Bonus: The walk from Fiesole down to the Convent of San Domenico through the stunning vicolos and vias shows visitors a rare side of Florence - a region untouched by the influence of tourism. It’s a peaceful, authentic and beautiful 20 minute walk down to the next village. When you reach the San Domenico Convent, you can hop on the #7 bus to head back into the city.

4. Boboli Gardens & Fort Belvedere

Known for being the second or third home of the Renaissance's most influential and affluent family, Boboli Gardens of the Palazzo Pitti not only offers beautiful landscaping, sculptures, and architecture, but also provides stunning views of Florence and the green Tuscan hillsides behind it.

Hike to the top towards Fort Belvedere where the rose garden and Porcelain Museum are located. From here you can snap photos of the churches and castles that line the quintessential Tuscan hills. 

Equally as stunning as Boboli Gardens but without the gorgeous landscaping, Forte di Belvedere offers a similar view but with a little higher vantage point. Here you can walk amongst the 13th century walls built to protect the Medici family from the turmoil inside and outside of the city. 

Il Duomo Firenze

3. Piazzale Michelangelo  

If you're in Florence for only a day, take the bus here. If you're in Florence for a month, head to Piazzale Michelangelo a few times over. A favorite past-time among tourists and locals alike is to grab a bottle of wine and watch the sun descend into the Arno.

And nothing truly embodies the spirit of the people of Florence quite like bronze statue of The David in Piazza Michelangelo. Standing tall overlooking the sea of red tile roofs from across the river, the David captures the confidence, determination, and grit the people of Florence possess to lead the world as they have for hundreds of years.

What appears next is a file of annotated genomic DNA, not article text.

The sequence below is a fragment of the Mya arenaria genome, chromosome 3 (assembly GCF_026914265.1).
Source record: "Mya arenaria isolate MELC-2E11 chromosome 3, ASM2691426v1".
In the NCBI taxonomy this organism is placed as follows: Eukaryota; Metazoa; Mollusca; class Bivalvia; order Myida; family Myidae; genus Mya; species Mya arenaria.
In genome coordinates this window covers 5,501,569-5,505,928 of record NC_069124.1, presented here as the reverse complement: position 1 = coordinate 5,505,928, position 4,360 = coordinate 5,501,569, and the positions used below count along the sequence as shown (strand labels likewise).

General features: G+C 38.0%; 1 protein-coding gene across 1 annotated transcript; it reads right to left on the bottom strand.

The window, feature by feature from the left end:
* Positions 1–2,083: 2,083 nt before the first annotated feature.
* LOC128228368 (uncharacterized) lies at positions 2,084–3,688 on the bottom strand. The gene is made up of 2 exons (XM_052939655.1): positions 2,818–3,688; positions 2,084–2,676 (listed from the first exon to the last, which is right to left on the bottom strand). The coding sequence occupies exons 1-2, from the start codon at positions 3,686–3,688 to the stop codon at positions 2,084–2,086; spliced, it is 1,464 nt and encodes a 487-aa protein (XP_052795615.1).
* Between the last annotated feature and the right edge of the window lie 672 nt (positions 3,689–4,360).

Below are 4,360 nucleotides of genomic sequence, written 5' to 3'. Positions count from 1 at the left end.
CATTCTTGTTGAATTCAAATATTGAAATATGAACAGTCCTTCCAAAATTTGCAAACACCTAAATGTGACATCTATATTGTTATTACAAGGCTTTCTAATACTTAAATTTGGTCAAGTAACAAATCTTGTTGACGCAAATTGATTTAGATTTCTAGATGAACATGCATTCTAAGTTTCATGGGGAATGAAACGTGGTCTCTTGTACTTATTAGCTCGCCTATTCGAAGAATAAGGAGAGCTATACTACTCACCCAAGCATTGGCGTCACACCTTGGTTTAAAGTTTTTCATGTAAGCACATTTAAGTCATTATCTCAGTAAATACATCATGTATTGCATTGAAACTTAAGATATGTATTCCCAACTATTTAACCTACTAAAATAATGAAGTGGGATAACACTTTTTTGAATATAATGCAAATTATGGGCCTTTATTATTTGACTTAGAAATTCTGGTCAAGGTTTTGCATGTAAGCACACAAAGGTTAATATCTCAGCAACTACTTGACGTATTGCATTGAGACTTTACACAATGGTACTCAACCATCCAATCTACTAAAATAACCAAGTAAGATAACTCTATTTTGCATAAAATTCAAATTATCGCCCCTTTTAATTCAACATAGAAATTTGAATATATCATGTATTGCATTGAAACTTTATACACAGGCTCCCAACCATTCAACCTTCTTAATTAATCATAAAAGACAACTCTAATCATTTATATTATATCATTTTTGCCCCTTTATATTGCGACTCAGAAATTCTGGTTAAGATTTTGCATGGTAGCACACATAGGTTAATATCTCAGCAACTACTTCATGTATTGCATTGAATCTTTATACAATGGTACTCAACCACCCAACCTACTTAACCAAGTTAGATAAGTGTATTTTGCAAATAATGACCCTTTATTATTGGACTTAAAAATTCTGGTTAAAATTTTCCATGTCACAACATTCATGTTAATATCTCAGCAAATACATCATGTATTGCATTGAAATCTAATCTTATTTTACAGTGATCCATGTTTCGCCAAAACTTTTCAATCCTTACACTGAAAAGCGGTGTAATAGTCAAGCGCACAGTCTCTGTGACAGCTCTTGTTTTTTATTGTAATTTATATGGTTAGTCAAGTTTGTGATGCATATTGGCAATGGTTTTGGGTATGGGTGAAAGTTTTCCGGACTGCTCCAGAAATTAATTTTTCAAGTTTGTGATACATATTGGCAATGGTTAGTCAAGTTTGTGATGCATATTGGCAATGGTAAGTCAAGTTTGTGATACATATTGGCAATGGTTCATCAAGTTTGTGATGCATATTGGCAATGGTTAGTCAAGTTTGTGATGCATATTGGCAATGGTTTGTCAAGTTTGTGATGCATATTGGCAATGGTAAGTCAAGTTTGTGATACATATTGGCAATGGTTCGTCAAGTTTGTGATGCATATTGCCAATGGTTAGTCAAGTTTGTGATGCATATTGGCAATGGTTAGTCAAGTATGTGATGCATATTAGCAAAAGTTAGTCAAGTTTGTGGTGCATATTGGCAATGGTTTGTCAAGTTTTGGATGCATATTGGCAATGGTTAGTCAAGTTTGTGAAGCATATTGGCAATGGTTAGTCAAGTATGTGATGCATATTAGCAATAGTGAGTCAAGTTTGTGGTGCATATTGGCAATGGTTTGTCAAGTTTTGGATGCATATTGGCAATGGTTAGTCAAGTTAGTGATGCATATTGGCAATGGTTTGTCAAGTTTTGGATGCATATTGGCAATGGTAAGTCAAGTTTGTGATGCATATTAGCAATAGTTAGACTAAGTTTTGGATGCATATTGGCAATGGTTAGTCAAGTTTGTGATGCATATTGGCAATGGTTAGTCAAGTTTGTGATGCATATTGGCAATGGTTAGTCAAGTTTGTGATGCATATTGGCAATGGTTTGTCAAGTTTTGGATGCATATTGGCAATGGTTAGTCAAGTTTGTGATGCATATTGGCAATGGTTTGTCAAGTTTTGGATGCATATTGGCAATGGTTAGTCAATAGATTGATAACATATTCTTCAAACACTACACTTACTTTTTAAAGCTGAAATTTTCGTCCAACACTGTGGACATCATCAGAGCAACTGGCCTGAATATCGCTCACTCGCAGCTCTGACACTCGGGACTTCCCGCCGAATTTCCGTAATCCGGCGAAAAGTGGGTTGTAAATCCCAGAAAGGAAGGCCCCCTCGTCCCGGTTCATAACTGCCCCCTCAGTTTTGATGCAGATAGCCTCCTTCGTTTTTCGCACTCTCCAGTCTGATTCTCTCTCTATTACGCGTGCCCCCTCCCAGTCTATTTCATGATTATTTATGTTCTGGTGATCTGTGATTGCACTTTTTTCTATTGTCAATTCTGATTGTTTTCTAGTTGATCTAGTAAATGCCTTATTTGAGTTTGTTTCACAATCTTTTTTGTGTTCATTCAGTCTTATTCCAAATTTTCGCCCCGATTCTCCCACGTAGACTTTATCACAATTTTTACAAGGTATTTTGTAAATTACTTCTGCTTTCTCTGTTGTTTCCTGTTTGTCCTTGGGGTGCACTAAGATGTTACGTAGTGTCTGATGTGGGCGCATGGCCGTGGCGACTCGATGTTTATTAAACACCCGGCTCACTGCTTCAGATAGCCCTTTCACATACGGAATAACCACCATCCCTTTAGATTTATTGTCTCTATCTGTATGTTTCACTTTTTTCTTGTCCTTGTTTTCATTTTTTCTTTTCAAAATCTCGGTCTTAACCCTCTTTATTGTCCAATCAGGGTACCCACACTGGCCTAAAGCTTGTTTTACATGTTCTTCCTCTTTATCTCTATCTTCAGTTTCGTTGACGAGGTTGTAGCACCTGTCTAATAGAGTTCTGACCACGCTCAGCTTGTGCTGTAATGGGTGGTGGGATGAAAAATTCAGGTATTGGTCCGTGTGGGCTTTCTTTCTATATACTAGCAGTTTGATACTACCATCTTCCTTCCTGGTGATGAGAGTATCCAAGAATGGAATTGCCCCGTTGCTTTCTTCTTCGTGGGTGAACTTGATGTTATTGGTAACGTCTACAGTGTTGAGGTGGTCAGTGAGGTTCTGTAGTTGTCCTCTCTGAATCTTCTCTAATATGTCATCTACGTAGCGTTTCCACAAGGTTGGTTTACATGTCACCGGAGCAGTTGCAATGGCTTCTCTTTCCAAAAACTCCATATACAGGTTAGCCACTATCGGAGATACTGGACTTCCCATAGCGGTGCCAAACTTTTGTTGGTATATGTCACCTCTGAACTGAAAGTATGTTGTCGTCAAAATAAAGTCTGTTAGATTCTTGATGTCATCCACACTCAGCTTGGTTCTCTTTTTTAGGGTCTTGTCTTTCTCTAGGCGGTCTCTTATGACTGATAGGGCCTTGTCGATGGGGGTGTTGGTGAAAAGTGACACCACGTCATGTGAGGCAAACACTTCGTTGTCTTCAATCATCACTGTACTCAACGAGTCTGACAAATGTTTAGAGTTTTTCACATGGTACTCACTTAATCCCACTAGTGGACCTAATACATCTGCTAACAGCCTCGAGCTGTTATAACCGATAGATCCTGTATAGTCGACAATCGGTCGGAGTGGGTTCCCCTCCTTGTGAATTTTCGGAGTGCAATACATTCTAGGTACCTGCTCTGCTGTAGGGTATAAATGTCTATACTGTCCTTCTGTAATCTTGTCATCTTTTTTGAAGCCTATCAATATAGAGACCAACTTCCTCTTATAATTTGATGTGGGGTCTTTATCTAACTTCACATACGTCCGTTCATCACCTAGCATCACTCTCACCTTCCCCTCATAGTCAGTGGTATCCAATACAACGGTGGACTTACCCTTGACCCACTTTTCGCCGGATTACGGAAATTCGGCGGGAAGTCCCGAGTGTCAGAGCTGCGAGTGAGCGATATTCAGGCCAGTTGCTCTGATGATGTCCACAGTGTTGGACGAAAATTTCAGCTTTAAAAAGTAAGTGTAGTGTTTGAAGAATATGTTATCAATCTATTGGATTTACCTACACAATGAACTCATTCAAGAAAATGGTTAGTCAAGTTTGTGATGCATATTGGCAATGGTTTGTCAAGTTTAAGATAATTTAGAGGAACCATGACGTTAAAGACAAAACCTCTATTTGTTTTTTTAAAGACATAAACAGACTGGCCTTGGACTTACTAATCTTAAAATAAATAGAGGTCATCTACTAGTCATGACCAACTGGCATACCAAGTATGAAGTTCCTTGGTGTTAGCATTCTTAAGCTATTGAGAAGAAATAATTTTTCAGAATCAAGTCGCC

Sunsets are special in so many places, but few have views like this. Make sure to add this place to your bucketlist. 

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2. Il Duomo climb

Known as the Cupola del Duomo di Firenze or Duomo Cattedrale di Santa Maria del Fiore or just simply "Il Duomo," this structure serves as Florence's most iconic landmark. Built by Fillipo Brunelleschi, the architectural prowess of this structure still baffles architects and historians to this day. In profession, Brunelleschi was the a goldsmith, not an architect, but a genius nonetheless. His Duomo is Florence's most iconic building, attracting millions of visitors a year. 

Tips:Buy the 15 euro ticket that gets you into the Baptistery, Duomo Museum, Giotti's Campanile bell tower and cathedral. You must reserve the strenuous climb a few days in advance. To truly appreciate the scale of this masterpiece, do your research and read your guidebooks prior to the climb. You won't have time to read during. 

WARNING: Now this experience is not for the faint of heart, claustrophobic, toddlers or people who fear heights. The 463 steps are steep and the hallways narrow. While we saw one couple carry an infant to the top, we opted to do this climb separately, sans toddler. It was a great decision. Don't miss it! 

1. Grand Prize WINNER: San Miniato Church

With the highest vantage point in the city, San Miniato and Palazzo dei Vescovi has it all: history, cultural & religious significance, beautiful landscaping and a panoramic view unlike anywhere in Firenze. Stand at the piazza above the cemetery and snap away.

High enough to view the Tuscan hillsides above all of Florence's landmarks (the Duomo, bell tower, Palazzo Vecchio, Santa Maria Novella, Santa Croce and more).

Tips: The walk up is tough, but entirely worth it. If you're there around 17:30, you'll likely hear Gregorian chants during an entirely Latin-spoken mass held there nightly. It's a great spot for family and group shots too (think, Holiday cards). Afterwards you can walk straight to Piazzale Michelangelo and take more pictures. 

 

Thank you for joining us on this tour of Florence. If you have any recommendations on best views in Firenze, please tell us in the comments. Grazie mille!

Making nomadic life work

Making nomadic life work

Michelangelo, Leonardo, and The Toddler

Michelangelo, Leonardo, and The Toddler